Ice loss from the Greenland ice sheet, which has been increasing during the past decade over its southern region, is now moving up its northwest coast, according to a new international study.
Led by the Denmark Technical Institute's National Space Institute in Copenhagen and involving the University of Colorado at Boulder, the study indicated the ice-loss acceleration began moving up the northwest coast of Greenland starting in late 2005. The team drew their conclusions by comparing data from NASA's Gravity and Recovery Climate Experiment satellite system, or GRACE, with continuous GPS measurements made from long-term sites on bedrock on the edges of the ice sheet.
The data from the GPS and GRACE provided the researchers with monthly averages of crustal uplift caused by ice-mass loss. The team combined the uplift measured by GRACE over United Kingdom-sized chunks of Greenland while the GPS receivers monitor crustal uplift on scales of just tens of miles. "Our results show that the ice loss, which has been well documented over southern portions of Greenland, is now spreading up along the northwest coast," said Shfaqat Abbas Khan, lead author on a paper that will appear in Geophysical Research Letters.
The team found that uplift rates near the Thule Air Base on Greenland's northwest coast rose by roughly 1.5 inches, or about 4 centimeters, from October 2005 to August 2009. Although the low resolution of GRACE -- a swath of about 155 miles, or 250 kilometers across -- is not precise enough to pinpoint the source of the ice loss, the fact that the ice sheet is losing mass nearer to the ice sheet margins suggests the flows of Greenland outlet glaciers there are increasing in velocity, said the study authors.
"When we look at the monthly values from GRACE, the ice mass loss has been very dramatic along the northwest coast of Greenland," said CU-Boulder physics Professor and study co-author John Wahr, also a fellow at CU-Boulder's Cooperative Institute for Research in Environmental Sciences.
New research indicates ice loss in Greenland is moving up the northwest coast.
(Photo Credit: Greenland)
"This is a phenomenon that was undocumented before this study," said Wahr. "Our speculation is that some of the big glaciers in this region are sliding downhill faster and dumping more ice in the ocean."
Other co-authors on the new GRL study included Michael Bevis and Eric Kendrick from Ohio State University and Isabella Velicogna of the University of California-Irvine, who also is a scientist at NASA's Jet Propulsion Laboratory. GRL is published by the American Geophysical Union.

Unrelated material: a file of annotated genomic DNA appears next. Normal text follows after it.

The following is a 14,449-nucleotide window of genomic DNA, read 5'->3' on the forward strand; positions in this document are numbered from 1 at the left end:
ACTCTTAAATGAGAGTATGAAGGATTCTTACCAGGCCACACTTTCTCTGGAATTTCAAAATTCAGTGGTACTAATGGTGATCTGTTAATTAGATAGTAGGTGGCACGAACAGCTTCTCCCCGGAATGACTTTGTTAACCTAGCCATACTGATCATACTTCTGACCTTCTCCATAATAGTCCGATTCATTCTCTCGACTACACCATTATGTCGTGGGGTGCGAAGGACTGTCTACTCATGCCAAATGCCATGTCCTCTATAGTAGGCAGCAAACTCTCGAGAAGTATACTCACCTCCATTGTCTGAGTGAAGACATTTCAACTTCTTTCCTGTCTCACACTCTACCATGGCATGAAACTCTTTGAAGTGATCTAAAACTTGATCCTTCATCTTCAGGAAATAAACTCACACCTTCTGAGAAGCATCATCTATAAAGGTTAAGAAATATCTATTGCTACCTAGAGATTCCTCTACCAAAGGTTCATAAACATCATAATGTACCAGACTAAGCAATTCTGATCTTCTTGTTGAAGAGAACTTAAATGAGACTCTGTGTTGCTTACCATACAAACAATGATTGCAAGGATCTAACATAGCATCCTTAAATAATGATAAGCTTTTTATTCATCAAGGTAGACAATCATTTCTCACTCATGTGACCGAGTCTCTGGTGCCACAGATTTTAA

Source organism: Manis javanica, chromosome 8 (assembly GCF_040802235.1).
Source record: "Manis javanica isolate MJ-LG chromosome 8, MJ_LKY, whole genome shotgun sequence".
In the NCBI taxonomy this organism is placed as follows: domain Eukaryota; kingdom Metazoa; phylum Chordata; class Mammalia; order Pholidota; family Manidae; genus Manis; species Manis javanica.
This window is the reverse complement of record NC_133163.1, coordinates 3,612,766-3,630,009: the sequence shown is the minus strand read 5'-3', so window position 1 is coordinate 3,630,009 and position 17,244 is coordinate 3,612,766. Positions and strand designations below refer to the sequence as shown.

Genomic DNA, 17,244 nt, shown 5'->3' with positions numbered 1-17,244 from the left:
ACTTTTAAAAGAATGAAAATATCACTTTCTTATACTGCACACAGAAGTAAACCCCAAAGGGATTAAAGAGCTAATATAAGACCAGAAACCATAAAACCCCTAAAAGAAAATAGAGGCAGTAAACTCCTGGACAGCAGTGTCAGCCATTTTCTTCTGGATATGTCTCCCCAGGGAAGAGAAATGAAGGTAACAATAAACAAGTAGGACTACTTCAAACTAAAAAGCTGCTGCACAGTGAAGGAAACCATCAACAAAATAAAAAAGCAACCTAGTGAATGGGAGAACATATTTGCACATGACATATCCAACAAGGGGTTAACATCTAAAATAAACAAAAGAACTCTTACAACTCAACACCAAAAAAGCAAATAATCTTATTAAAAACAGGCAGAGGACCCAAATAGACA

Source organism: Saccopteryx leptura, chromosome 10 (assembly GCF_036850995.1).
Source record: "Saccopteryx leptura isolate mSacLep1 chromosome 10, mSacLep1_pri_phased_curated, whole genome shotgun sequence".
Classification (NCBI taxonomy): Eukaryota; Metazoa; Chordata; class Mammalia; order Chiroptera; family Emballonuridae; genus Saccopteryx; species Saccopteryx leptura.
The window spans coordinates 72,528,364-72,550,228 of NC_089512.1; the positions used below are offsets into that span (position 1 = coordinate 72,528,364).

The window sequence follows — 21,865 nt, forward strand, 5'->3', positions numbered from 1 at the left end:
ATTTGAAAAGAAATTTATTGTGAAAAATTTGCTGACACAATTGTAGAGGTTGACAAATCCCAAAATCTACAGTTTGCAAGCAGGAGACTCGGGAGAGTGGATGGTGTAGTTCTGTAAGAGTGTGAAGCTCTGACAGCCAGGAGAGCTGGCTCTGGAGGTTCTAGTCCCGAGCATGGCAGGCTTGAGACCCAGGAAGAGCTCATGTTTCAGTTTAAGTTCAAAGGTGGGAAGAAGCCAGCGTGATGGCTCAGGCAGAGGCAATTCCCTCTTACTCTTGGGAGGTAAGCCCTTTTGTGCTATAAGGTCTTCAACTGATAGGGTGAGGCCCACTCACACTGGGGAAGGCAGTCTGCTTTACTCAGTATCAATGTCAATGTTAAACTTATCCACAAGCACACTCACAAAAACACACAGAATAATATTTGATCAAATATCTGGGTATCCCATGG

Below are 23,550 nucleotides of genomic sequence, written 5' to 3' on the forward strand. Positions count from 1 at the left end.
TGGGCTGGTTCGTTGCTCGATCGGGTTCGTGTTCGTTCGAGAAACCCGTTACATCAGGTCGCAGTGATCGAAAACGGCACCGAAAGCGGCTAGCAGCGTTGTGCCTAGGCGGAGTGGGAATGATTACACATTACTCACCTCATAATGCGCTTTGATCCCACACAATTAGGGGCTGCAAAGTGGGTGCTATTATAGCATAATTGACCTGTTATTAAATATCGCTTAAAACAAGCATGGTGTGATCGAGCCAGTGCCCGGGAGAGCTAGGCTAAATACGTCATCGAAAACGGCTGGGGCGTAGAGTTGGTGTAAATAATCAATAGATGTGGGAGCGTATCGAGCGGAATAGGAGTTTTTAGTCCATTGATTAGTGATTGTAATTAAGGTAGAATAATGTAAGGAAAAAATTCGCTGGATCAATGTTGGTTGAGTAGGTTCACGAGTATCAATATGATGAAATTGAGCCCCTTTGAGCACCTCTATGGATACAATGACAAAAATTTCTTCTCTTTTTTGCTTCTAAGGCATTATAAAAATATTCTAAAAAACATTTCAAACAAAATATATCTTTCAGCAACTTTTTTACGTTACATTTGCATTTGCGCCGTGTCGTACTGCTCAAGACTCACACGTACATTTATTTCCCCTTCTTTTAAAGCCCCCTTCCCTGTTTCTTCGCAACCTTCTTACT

A 2009 study published in GRL by Velicogna, who is a former CU-Boulder research scientist, showed that between April 2002 and February 2009, the Greenland ice sheet shed roughly 385 cubic miles of ice. The mass loss is equivalent to about 0.5 millimeters of global sea-level rise per year.
"These changes on the Greenland ice sheet are happening fast, and we are definitely losing more ice mass than we had anticipated, " said Velicogna. "We also are seeing this ice mass loss trend in Antarctica, a sign that warming temperatures really are having an effect on ice in Earth's cold regions."
Researchers have been gathering data from GRACE since NASA launched the system in 2002. Two GRACE satellites whip around Earth 16 times a day separated by 137 miles and measure changes in Earth's gravity field caused by regional shifts in the planet's mass, including ice sheets, oceans and water stored in the soil and in underground aquifers.
"GRACE is unique in that it allows us to see changes in the ice mass in almost real time," said Velicogna. "Combining GRACE data with the separate signals from GPS stations gives us a very powerful tool that improves our resolution and allows us to better understand the changes that are occurring."
In addition to monitoring the Thule GPS receiver in northwest Greenland as part of the new GRL study, the team also is taking data from GPS receivers in southern Greenland near the towns of Kellyville and Kulusuk. An additional 51 permanent GPS stations recently set up around the edges of the Greenland ice sheet should be useful to measure future crustal uplift and corresponding ice loss, said Wahr.
"If this activity in northwest Greenland continues and really accelerates some of the major glaciers in the area -- like the Humboldt Glacier and the Peterman Glacier -- Greenland's total ice loss could easily be increased by an additional 50 to 100 cubic kilometers (12 to 24 cubic miles) within a few years," said Khan.